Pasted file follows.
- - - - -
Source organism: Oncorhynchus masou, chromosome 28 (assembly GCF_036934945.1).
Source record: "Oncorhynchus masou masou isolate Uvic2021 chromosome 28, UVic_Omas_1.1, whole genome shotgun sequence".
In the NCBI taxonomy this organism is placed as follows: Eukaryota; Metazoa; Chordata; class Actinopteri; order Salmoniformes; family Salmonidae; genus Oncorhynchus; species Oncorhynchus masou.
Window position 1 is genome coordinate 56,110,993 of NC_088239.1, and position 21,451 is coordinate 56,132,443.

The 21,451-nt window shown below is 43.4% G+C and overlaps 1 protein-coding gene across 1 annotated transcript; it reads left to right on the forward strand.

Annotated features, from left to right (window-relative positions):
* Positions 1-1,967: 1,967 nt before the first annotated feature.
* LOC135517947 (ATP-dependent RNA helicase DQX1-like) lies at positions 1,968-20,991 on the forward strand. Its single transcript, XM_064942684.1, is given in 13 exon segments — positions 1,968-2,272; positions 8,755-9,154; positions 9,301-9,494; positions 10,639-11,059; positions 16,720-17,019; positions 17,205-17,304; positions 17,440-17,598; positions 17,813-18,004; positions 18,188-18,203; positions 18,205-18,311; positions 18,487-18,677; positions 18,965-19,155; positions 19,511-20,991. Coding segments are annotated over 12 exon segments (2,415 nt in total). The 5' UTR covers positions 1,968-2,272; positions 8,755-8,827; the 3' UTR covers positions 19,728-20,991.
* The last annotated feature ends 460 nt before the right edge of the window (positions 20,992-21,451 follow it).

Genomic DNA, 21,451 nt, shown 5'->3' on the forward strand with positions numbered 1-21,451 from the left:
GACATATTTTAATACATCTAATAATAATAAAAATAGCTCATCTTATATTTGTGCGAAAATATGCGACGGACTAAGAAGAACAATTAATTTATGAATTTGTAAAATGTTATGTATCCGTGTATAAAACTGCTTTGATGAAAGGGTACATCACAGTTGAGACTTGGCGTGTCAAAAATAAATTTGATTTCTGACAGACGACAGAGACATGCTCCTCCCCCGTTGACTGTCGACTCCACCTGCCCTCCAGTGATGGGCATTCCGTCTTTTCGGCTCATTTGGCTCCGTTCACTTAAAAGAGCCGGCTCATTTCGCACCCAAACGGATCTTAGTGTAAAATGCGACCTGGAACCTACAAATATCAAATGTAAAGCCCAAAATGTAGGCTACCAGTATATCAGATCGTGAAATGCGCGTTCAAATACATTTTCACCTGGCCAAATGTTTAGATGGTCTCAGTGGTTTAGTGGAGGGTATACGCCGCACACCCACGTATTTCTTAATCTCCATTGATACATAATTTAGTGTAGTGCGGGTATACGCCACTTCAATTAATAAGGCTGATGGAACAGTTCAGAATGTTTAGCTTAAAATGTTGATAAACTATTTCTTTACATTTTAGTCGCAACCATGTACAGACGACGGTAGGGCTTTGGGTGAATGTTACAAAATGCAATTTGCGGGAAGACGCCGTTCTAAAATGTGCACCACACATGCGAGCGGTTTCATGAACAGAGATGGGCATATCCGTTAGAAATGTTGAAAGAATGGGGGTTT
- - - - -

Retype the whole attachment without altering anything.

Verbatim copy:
Source organism: Oncorhynchus masou, chromosome 28 (assembly GCF_036934945.1).
Source record: "Oncorhynchus masou masou isolate Uvic2021 chromosome 28, UVic_Omas_1.1, whole genome shotgun sequence".
In the NCBI taxonomy this organism is placed as follows: Eukaryota; Metazoa; Chordata; class Actinopteri; order Salmoniformes; family Salmonidae; genus Oncorhynchus; species Oncorhynchus masou.
Window position 1 is genome coordinate 56,110,993 of NC_088239.1, and position 21,451 is coordinate 56,132,443.

The 21,451-nt window shown below is 43.4% G+C and overlaps 1 protein-coding gene across 1 annotated transcript; it reads left to right on the forward strand.

Annotated features, from left to right (window-relative positions):
* Positions 1-1,967: 1,967 nt before the first annotated feature.
* LOC135517947 (ATP-dependent RNA helicase DQX1-like) lies at positions 1,968-20,991 on the forward strand. Its single transcript, XM_064942684.1, is given in 13 exon segments — positions 1,968-2,272; positions 8,755-9,154; positions 9,301-9,494; positions 10,639-11,059; positions 16,720-17,019; positions 17,205-17,304; positions 17,440-17,598; positions 17,813-18,004; positions 18,188-18,203; positions 18,205-18,311; positions 18,487-18,677; positions 18,965-19,155; positions 19,511-20,991. Coding segments are annotated over 12 exon segments (2,415 nt in total). The 5' UTR covers positions 1,968-2,272; positions 8,755-8,827; the 3' UTR covers positions 19,728-20,991.
* The last annotated feature ends 460 nt before the right edge of the window (positions 20,992-21,451 follow it).

Genomic DNA, 21,451 nt, shown 5'->3' on the forward strand with positions numbered 1-21,451 from the left:
GACATATTTTAATACATCTAATAATAATAAAAATAGCTCATCTTATATTTGTGCGAAAATATGCGACGGACTAAGAAGAACAATTAATTTATGAATTTGTAAAATGTTATGTATCCGTGTATAAAACTGCTTTGATGAAAGGGTACATCACAGTTGAGACTTGGCGTGTCAAAAATAAATTTGATTTCTGACAGACGACAGAGACATGCTCCTCCCCCGTTGACTGTCGACTCCACCTGCCCTCCAGTGATGGGCATTCCGTCTTTTCGGCTCATTTGGCTCCGTTCACTTAAAAGAGCCGGCTCATTTCGCACCCAAACGGATCTTAGTGTAAAATGCGACCTGGAACCTACAAATATCAAATGTAAAGCCCAAAATGTAGGCTACCAGTATATCAGATCGTGAAATGCGCGTTCAAATACATTTTCACCTGGCCAAATGTTTAGATGGTCTCAGTGGTTTAGTGGAGGGTATACGCCGCACACCCACGTATTTCTTAATCTCCATTGATACATAATTTAGTGTAGTGCGGGTATACGCCACTTCAATTAATAAGGCTGATGGAACAGTTCAGAATGTTTAGCTTAAAATGTTGATAAACTATTTCTTTACATTTTAGTCGCAACCATGTACAGACGACGGTAGGGCTTTGGGTGAATGTTACAAAATGCAATTTGCGGGAAGACGCCGTTCTAAAATGTGCACCACACATGCGAGCGGTTTCATGAACAGAGATGGGCATATCCGTTAGAAATGTTGAAAGAATGGGGGTTT